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Weber and Maxwell on the Discovery of the Velocity of Light in Nineteenth Century Electrodynamics

  • Salvo D’Agostino
Part of the Boston Studies in the Philosophy of Science book series (BSPS, volume 34)

Abstract

In 1846 Wilhelm Weber (1804–1891) discovered that a characteristic velocity, almost equal to the velocity of light, was a significant constant in the theory of electrodynamics. James Clerk Maxwell (1831–1874) accepted this discovery within his theory of the electromagnetic field (1861–62) and used it as important evidence for his electromagnetic theory of light. This is interesting for a number of reasons.

Keywords

Characteristic Velocity Electric Force Electromagnetic Theory Empirical Content Electrodynamic System 
These keywords were added by machine and not by the authors. This process is experimental and the keywords may be updated as the learning algorithm improves.

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Notes and References

  1. 1.
    Kenneth F. Schaffner ‘Outlines of a Logic of Comparative Theory Evaluation with Special Attention to Pre- and Post Relativistic Electrodynamics’, in R. Stuewer (ed.), Minnesota Studies in the Philosophy of Science, Vol. 5 (University of Minnesota Press, 1970 ), pp. 311 - 351.Google Scholar
  2. 2.
    W. Weber ‘Elektrodynamische Massbestimmungen uber ein allgemeines Grundgesetz der elektrischen Wirkung’, in W. Weber’s Werke (Berlin, 1893), Vol. 3, pp. 25–211. K. H. Wiederkehr, Wilhelm Edward Weber, Erforscher der Wellenbewegung und der Elektricitat (Wiss. Verlagsges., Stuttgart, 1967 ).Google Scholar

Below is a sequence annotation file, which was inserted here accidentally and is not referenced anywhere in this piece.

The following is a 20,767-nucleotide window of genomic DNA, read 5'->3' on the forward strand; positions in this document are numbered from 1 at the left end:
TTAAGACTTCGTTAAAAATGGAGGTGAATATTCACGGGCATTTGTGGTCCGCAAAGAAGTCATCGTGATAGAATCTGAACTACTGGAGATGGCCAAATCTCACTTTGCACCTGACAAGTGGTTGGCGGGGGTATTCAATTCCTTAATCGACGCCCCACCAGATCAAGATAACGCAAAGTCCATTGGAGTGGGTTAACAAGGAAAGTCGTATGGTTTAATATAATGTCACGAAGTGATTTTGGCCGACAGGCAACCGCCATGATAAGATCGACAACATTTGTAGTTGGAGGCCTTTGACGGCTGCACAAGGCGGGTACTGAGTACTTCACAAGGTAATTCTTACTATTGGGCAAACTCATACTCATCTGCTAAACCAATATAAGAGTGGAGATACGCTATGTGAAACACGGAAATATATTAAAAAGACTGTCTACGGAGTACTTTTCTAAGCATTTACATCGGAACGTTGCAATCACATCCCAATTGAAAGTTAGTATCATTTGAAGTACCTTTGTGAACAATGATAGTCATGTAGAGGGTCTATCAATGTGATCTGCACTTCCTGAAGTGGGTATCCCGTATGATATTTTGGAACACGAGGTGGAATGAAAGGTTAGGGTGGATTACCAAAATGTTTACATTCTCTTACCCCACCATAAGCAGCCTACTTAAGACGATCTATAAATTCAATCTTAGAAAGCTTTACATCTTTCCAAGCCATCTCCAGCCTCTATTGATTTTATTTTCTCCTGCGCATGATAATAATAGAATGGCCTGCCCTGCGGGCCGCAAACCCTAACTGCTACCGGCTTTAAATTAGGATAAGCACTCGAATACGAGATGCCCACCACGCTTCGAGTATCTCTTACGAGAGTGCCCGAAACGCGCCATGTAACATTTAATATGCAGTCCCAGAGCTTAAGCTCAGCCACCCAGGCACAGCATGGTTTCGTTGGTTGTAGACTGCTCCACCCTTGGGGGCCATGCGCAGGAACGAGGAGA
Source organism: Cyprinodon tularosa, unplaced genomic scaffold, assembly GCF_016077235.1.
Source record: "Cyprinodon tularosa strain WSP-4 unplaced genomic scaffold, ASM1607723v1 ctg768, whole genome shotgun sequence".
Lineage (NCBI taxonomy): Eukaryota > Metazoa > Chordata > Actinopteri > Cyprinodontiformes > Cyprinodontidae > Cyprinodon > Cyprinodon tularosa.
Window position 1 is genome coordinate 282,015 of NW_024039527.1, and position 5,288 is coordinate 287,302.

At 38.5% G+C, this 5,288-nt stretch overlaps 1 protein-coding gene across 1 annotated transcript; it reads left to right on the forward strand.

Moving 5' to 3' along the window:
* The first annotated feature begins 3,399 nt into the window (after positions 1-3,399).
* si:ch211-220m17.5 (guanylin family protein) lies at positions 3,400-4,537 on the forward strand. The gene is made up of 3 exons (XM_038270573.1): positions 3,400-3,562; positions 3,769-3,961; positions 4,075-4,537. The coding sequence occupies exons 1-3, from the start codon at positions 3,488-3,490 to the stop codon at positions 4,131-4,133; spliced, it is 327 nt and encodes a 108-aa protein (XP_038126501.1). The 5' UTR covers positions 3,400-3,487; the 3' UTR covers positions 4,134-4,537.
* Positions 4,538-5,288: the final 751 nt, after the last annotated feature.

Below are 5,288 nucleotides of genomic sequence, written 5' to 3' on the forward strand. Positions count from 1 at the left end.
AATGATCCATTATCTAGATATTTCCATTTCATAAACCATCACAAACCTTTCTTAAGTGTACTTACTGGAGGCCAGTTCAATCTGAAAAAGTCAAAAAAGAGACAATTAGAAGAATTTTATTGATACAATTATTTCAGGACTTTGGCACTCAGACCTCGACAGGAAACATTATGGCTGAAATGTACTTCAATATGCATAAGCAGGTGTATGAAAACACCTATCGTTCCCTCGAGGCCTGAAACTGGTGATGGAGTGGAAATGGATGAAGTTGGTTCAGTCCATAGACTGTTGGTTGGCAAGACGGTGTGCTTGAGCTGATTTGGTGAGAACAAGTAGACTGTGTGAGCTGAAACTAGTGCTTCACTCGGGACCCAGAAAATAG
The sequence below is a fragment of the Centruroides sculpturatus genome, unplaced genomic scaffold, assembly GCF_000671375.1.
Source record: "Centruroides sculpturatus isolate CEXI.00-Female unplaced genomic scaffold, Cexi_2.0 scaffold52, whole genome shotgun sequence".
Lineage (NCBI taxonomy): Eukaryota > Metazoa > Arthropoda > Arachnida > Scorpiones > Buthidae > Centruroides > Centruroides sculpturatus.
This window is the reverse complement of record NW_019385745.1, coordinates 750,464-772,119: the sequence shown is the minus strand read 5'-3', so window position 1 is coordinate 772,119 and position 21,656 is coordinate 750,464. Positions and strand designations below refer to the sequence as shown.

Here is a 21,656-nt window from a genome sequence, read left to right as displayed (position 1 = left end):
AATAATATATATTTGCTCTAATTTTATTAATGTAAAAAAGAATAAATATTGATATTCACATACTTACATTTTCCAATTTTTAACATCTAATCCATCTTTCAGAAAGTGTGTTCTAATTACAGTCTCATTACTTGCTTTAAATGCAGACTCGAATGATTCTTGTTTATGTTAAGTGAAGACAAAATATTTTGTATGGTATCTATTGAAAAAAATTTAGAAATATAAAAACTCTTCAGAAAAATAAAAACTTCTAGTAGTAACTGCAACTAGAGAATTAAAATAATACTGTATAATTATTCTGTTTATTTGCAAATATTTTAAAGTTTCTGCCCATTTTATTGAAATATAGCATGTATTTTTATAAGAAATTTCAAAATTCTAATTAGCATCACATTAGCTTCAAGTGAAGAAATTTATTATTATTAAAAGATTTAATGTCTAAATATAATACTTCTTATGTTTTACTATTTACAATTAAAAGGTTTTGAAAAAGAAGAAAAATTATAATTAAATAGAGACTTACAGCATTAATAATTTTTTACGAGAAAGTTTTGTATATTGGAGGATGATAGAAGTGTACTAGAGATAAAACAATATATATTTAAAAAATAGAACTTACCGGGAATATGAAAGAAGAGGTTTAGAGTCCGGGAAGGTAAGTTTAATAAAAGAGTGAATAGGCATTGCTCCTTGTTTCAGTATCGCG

3. 4.
    E. Whittaker, A History of the Theories of Aether and Electricity (Nelson, London, 1951), 2 vols., Vol. 1, p. 201. Salvo D’Agostino. Whittaker, A History of the Theories of Aether and Electricity (Nelson, London, 1951), 2 vols., Vol. 1, p. 201. Salvo D’Agostino, ‘La scoperta di una velocity quasi uguale alia velocitk della luce nell’elettrodinamica di W. Weber (1804-1891)’, Physis 3-4 (1976), 297–318.Google Scholar
  4. 6.
    W. Weber and R. Kohlrausch, ‘Ueber die Elektricitatsmenge, welche bei galvanischenStromen durch den Querschnitt der Kette fliesst’ (1856), Weber, op. cit., pp. 597–608; Wiederkehr, op. cit., pp. 140, 141; D’Agostino, op. cit., p. 309.Google Scholar
  5. 12.
    R. Sviedrys, ‘Physical Laboratories in Britain’, in Historical Studies in the Physical Sciences, Vol. 7, pp. 405–436, p. 425. S. D’Agostino ‘Esperimento e teoria nell’opera di Maxwell’, Scientia 113 (1978), 453–467, p. 454. Also: D’Agostino ‘Experiment and Theory in Maxwell’s Work’ (English Translation), ibid.Google Scholar
  6. 13.
    J. C. Maxwell, A Treatise on Electricity and Magnetism, 3rd ed. Preliminary, Sections 1-6; also Sections 620–628.Google Scholar
  7. 19.
    A. Sommerfeld, Physikalische Zeitschrift 36 (1935), 814, 820; D’Agostino, ‘Esperimento e teoria’, p. 463.Google Scholar
  8. 20.
    Henry Margenau, The Nature of Physical Reality (McGraw-Hill, New York, 1950), especially: Chapters 6,7.Google Scholar
  9. 21.
    Mario Bunge, Philosophy of Physics (Reidel, Dordrecht, 1973), pp. 39–179.Google Scholar

Copyright information

© D. Reidel Publishing Company 1981

Authors and Affiliations

  • Salvo D’Agostino

There are no affiliations available

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